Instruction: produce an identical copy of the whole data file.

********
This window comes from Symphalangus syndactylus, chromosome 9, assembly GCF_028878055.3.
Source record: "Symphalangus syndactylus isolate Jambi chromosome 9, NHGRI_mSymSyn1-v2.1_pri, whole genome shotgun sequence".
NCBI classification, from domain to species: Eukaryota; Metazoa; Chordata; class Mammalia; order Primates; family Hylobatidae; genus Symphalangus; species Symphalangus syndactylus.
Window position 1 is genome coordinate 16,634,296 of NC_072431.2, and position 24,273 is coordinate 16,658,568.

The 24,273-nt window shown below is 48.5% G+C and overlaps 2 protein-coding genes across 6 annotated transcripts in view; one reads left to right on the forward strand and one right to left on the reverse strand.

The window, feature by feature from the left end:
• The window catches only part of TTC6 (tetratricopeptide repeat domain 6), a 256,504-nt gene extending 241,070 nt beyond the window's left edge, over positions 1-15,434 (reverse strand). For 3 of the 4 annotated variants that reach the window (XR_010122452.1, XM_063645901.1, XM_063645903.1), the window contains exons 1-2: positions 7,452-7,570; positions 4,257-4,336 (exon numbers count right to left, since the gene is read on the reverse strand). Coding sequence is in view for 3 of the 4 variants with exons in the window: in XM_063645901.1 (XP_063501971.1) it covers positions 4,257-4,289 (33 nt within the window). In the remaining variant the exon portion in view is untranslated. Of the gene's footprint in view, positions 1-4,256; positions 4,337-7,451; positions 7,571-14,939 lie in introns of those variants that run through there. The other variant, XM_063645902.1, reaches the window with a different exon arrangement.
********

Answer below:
This window comes from Symphalangus syndactylus, chromosome 9, assembly GCF_028878055.3.
Source record: "Symphalangus syndactylus isolate Jambi chromosome 9, NHGRI_mSymSyn1-v2.1_pri, whole genome shotgun sequence".
NCBI classification, from domain to species: Eukaryota; Metazoa; Chordata; class Mammalia; order Primates; family Hylobatidae; genus Symphalangus; species Symphalangus syndactylus.
Window position 1 is genome coordinate 16,634,296 of NC_072431.2, and position 24,273 is coordinate 16,658,568.

The 24,273-nt window shown below is 48.5% G+C and overlaps 2 protein-coding genes across 6 annotated transcripts in view; one reads left to right on the forward strand and one right to left on the reverse strand.

The window, feature by feature from the left end:
• The window catches only part of TTC6 (tetratricopeptide repeat domain 6), a 256,504-nt gene extending 241,070 nt beyond the window's left edge, over positions 1-15,434 (reverse strand). For 3 of the 4 annotated variants that reach the window (XR_010122452.1, XM_063645901.1, XM_063645903.1), the window contains exons 1-2: positions 7,452-7,570; positions 4,257-4,336 (exon numbers count right to left, since the gene is read on the reverse strand). Coding sequence is in view for 3 of the 4 variants with exons in the window: in XM_063645901.1 (XP_063501971.1) it covers positions 4,257-4,289 (33 nt within the window). In the remaining variant the exon portion in view is untranslated. Of the gene's footprint in view, positions 1-4,256; positions 4,337-7,451; positions 7,571-14,939 lie in introns of those variants that run through there. The other variant, XM_063645902.1, reaches the window with a different exon arrangement.